In addition to proteins containing recognisable RNA binding domains, mRNA tethering screens and crosslinking proteomics have identified additional T. brucei proteins that interact directly with mRNA [41, 42]. The CCR phosphorylation sites are significantly enriched for RBPs (Benjamini-Hochberg FDR 9.2 × 10−3) and include 79 CCR phosphorylation sites (average FCMax 5-fold) on 51 RNA binding proteins (RBPs) (S6 Fig). Likewise, CCR regulated proteins are significantly enriched for RBPs (Benjamini-Hochberg FDR 7.8 × 10−3) with 13 RBPs CCR at the protein level. Six RBPs were CCR at the protein level alone and 7 at both the protein and phosphorylation site level, although of these 13 only PUF9 (8-fold) and the PSP1 C-terminal domain (PCD) containing proteins PCD1 (6-fold) and PCD2 (4-fold) changed > 2-fold at the protein level. RBPs with CCR phosphorylation sites included representatives of a number of well characterised groups such as Zinc-finger proteins (15 sites), annotated RNA-binding proteins (15 sites) and Pumilio/Fem-3 proteins (7 sites).

PUF9 has previously been observed to be regulated at the transcript [13] and protein level (5-fold) [14], and causes an S-phase peak of three target transcripts LIGKA, PNT1 and CPC2 [15]. In addition to regulation at the protein level, we observe phosphorylation site PUF9 pS617 to be strongly CCR (Fig 5), suggesting that dynamic phosphorylation contributes to the regulation and/or function of PUF9. We do not observe any of the three PUF9 targets proteins, so are unable to confirm whether they cycle at the protein level. Although PUF2, PUF3 and PUF4 are not CCR at the protein level (FCMax ≤ 1.5-fold), each has CCR phosphorylation sites, providing evidence that these PUFs may also have a role in stabilising a subset of mRNAs over the cell cycle.

The SR-related protein TbRMM1 has been shown to associate with mRNA and have a role in modulating chromatin structure [43], with ablation by RNA interference producing cell cycle defects [44]. Our data shows that TbRMM1 is not CCR at the protein level, but that phosphorylation of pS98 is moderately up-regulated during S-phase (Fig 5).

The histone mRNA stem-loop-binding protein TbSLBP2 (Tb927.3.870) has recently been reported to be transiently expressed during the cell-cycle and form a novel complex with the mRNA cap binding TbeIF4E-2, supporting a potential role in the differential selection of mRNA for translation [45]. We do not observe phosphorylation of TbeIF4E-2, but observe phosphorylation of TbSLBP2 pT3, pS221 and pT400 to be strongly up-regulated in S-phase (Fig 5), and a more moderate up-regulation of TbSLBP1 (Tb927.3.1910) pS39, pT49, pS71 in S-phase, but were unable to quantify either at the protein level. In mammals phosphorylation of SLBP pT60 by cyclin A/Cdk1 triggers degradation of the protein at the end of S-phase [46]. Whilst the protein domain architecture differs in T. brucei [45], the phosphorylation sites SLBP1 pT49 and SLBP2 pT3 both occur in the canonical CDK sequence recognition motif, suggesting that the effect may be conserved.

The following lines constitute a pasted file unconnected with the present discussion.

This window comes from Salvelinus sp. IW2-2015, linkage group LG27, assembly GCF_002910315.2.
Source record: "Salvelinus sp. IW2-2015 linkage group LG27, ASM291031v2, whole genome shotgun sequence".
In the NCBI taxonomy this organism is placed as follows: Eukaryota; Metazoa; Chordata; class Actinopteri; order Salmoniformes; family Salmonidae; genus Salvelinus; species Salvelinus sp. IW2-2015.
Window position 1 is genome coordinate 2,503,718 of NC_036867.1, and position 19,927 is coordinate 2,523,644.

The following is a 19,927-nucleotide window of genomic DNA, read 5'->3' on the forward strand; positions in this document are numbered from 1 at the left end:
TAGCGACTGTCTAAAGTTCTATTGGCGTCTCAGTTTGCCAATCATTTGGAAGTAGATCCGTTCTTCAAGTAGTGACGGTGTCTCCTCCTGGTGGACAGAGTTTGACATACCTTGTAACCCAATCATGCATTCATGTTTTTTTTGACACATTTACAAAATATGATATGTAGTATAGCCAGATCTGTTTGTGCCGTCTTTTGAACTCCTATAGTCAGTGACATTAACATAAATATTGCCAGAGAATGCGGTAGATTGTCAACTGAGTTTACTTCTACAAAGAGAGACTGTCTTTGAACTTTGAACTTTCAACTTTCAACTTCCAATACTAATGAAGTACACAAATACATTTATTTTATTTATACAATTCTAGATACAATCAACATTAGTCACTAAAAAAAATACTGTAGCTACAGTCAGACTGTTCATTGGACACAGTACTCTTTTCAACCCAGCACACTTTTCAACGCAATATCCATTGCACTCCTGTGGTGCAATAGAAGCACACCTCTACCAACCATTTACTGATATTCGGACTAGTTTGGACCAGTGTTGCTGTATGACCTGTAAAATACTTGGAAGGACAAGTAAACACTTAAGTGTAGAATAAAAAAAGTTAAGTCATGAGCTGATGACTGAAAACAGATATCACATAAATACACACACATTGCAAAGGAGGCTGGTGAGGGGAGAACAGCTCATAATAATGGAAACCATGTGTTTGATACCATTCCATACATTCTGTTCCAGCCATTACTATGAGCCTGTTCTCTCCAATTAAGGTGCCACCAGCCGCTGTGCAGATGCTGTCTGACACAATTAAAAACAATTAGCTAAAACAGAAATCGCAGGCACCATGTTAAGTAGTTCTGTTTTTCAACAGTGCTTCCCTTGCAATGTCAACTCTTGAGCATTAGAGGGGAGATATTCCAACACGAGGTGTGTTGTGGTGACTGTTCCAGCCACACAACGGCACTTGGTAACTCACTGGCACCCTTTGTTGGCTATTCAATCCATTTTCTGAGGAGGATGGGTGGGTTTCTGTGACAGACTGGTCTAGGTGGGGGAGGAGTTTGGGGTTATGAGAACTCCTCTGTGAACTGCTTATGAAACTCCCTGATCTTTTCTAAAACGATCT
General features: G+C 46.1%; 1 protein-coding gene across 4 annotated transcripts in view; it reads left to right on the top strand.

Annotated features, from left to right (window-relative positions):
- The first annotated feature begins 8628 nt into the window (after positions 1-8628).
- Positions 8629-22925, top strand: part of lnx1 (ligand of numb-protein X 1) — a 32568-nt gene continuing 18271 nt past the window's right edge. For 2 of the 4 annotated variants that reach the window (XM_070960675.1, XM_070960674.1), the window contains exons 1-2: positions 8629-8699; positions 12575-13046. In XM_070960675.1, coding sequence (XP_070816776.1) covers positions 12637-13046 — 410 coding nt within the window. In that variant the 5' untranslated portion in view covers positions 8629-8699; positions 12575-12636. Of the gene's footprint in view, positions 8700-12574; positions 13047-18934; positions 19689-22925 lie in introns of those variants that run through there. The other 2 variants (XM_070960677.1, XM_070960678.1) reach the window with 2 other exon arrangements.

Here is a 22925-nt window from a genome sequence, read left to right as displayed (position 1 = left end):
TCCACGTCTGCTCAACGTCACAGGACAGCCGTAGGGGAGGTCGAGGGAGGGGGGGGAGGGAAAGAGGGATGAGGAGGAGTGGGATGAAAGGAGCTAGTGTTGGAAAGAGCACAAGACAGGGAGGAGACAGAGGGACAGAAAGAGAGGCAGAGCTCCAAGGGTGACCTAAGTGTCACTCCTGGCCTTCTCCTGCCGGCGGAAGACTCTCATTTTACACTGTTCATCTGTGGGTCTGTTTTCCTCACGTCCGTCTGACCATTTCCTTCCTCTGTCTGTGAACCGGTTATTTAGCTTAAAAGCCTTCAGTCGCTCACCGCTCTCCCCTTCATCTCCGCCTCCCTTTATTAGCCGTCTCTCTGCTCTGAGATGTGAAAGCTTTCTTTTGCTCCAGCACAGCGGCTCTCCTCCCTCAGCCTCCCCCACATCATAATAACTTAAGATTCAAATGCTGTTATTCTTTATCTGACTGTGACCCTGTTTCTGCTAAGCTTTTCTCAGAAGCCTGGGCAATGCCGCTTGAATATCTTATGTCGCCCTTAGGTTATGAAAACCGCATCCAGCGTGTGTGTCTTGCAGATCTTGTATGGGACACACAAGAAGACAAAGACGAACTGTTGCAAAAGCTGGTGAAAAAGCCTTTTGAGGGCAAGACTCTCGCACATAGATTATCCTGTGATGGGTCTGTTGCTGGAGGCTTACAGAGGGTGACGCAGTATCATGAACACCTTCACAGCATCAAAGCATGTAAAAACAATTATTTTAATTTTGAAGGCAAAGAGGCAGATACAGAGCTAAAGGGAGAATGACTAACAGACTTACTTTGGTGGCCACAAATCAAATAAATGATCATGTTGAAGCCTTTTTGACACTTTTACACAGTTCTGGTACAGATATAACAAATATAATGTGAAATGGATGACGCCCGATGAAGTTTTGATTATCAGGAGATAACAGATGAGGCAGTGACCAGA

Dynamic phosphorylation of translational machinery

Amongst the RBPs with CCR phosphorylation sites there is a significant enrichment of the GO term “translational initiation factor activity” (Benjamini-Hochberg FDR 2.7 × 10−3). The T. brucei genome has an expanded complement of components of the eIF4F cap-dependent initiation complex subunits with two eIF4A, six eIF4E and five eIF4G variants, providing an opportunity for greater complexity in translational control. The TbeIF4F complex composed of TbeIF4A-1, TbeIF4E-4 and TbeIF4G-3 interacts with poly A binding protein 1 (PABP1), and CRK1-dependent phosphorylation of TbeIF4E-4 and PABP1 has recently been shown to be required for the G1/S cell cycle transition [47]. However, as site directed mutagenesis of all seven putative CRK1 phosphorylation sites on TbeIF4E-4 and all three putative CRK1 phosphorylation sites on PABP1 was used, it remains unclear which of the site(s) is required. Of the 3 phosphorylation sites we observe on PABP1, only pT484 (Cluster Phos-10) is classified as CCR and first increases 2-fold in S-phase, then 3.5-fold in early G2/M (Fig 7A). Of the 11 phosphorylation sites we observe on TbeIF4E-4 none are classified as CCR, although pS152 and pS154 on TbeIF4E-4 both increase 2.5-fold in S phase. TbeIF4A-1 was also observed to be phosphorylated at three sites, but none were classed as CCR, and TbeIF4G-3 was not observed to be phosphorylated. As global phosphoproteomics measures the average change in phosphorylation status, we cannot rule out the possibility that changes in the specific TbeIF4E-4—TbeIF4G-3—TbeIF4A-1 complex are higher.